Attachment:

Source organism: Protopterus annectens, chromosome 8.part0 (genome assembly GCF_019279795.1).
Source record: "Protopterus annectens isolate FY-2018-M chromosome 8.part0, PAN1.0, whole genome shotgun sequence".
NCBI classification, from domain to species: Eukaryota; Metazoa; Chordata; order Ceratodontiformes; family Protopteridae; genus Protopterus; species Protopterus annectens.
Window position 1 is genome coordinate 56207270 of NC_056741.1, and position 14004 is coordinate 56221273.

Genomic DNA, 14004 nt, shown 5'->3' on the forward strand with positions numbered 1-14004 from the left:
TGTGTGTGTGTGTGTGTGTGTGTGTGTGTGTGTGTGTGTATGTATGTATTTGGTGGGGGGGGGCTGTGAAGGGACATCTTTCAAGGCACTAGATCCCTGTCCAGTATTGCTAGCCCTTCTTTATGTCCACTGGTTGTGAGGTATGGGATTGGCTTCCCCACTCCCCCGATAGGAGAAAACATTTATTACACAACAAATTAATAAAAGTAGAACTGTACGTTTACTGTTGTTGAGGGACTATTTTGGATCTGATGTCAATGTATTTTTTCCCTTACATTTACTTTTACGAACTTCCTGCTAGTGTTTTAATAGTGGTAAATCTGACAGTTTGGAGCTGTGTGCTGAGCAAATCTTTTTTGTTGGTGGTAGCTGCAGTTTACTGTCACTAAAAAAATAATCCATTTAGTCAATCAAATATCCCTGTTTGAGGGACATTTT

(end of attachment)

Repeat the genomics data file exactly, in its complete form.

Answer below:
Source organism: Protopterus annectens, chromosome 8.part0 (genome assembly GCF_019279795.1).
Source record: "Protopterus annectens isolate FY-2018-M chromosome 8.part0, PAN1.0, whole genome shotgun sequence".
NCBI classification, from domain to species: Eukaryota; Metazoa; Chordata; order Ceratodontiformes; family Protopteridae; genus Protopterus; species Protopterus annectens.
Window position 1 is genome coordinate 56207270 of NC_056741.1, and position 14004 is coordinate 56221273.

Genomic DNA, 14004 nt, shown 5'->3' on the forward strand with positions numbered 1-14004 from the left:
TGTGTGTGTGTGTGTGTGTGTGTGTGTGTGTGTGTGTGTATGTATGTATTTGGTGGGGGGGGGCTGTGAAGGGACATCTTTCAAGGCACTAGATCCCTGTCCAGTATTGCTAGCCCTTCTTTATGTCCACTGGTTGTGAGGTATGGGATTGGCTTCCCCACTCCCCCGATAGGAGAAAACATTTATTACACAACAAATTAATAAAAGTAGAACTGTACGTTTACTGTTGTTGAGGGACTATTTTGGATCTGATGTCAATGTATTTTTTCCCTTACATTTACTTTTACGAACTTCCTGCTAGTGTTTTAATAGTGGTAAATCTGACAGTTTGGAGCTGTGTGCTGAGCAAATCTTTTTTGTTGGTGGTAGCTGCAGTTTACTGTCACTAAAAAAATAATCCATTTAGTCAATCAAATATCCCTGTTTGAGGGACATTTT